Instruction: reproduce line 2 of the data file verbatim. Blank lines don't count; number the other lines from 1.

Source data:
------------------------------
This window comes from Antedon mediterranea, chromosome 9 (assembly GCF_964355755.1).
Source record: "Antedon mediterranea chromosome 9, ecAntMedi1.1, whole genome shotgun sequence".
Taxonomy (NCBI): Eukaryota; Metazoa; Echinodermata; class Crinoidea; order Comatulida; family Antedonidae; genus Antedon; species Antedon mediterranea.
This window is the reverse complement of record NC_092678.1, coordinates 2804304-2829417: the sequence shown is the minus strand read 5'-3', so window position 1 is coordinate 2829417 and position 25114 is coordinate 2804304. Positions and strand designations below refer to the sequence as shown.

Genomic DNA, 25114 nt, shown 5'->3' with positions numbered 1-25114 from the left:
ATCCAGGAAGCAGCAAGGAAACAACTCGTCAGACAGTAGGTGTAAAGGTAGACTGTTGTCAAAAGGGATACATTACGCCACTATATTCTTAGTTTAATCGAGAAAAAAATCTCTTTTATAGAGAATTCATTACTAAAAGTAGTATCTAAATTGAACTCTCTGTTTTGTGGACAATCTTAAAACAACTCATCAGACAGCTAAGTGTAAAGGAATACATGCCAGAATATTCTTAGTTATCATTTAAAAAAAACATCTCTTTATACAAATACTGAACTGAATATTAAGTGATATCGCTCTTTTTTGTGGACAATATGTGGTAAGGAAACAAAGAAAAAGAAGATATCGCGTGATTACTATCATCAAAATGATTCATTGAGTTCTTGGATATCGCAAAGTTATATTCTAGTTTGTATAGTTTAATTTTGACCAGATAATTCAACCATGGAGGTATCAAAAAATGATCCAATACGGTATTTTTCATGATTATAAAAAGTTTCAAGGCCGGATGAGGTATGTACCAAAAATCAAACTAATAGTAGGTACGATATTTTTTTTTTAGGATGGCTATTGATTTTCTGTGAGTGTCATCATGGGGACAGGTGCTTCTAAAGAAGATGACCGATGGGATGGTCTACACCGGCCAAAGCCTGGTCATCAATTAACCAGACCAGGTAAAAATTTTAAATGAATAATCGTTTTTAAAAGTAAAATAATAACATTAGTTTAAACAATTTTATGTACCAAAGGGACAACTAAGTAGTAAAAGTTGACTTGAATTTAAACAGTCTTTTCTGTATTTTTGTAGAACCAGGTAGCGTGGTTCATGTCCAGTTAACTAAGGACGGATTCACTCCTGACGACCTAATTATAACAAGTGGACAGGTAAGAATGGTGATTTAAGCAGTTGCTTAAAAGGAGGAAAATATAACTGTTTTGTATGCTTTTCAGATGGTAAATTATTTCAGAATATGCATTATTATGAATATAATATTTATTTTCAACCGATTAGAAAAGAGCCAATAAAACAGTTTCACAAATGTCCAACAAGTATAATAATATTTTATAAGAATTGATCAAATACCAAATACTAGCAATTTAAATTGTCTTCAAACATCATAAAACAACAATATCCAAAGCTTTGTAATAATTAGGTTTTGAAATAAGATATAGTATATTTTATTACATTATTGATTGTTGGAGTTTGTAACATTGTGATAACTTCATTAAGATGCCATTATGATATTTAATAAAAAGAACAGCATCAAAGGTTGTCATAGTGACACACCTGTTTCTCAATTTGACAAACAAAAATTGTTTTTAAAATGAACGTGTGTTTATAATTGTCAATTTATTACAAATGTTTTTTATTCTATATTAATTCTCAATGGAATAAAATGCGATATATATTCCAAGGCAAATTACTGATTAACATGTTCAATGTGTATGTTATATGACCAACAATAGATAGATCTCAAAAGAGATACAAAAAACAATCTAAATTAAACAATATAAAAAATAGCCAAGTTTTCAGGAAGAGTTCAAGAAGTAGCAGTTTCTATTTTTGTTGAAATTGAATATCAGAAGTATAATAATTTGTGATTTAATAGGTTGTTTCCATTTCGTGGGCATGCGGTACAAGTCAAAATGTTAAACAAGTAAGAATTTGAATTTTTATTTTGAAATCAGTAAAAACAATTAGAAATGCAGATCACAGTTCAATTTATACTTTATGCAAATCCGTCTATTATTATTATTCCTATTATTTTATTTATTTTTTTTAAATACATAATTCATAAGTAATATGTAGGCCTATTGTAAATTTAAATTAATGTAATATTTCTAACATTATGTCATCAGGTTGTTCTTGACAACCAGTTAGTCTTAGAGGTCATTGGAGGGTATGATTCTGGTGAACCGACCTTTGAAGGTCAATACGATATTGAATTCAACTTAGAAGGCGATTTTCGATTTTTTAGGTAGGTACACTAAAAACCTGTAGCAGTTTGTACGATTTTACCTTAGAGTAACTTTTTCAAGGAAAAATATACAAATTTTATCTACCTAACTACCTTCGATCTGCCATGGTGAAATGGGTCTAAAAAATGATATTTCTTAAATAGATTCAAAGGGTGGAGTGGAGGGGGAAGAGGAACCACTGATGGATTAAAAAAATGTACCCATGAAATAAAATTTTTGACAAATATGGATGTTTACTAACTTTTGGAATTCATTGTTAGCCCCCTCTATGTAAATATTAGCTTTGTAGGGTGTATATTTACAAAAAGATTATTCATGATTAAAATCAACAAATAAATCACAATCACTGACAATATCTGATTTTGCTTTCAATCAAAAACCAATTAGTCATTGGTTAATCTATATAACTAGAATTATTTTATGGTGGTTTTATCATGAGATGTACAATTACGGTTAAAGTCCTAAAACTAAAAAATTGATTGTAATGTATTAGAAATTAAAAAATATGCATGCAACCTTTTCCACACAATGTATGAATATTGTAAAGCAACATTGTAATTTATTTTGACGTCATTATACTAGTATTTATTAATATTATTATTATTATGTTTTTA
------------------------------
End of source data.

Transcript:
Source record: "Antedon mediterranea chromosome 9, ecAntMedi1.1, whole genome shotgun sequence".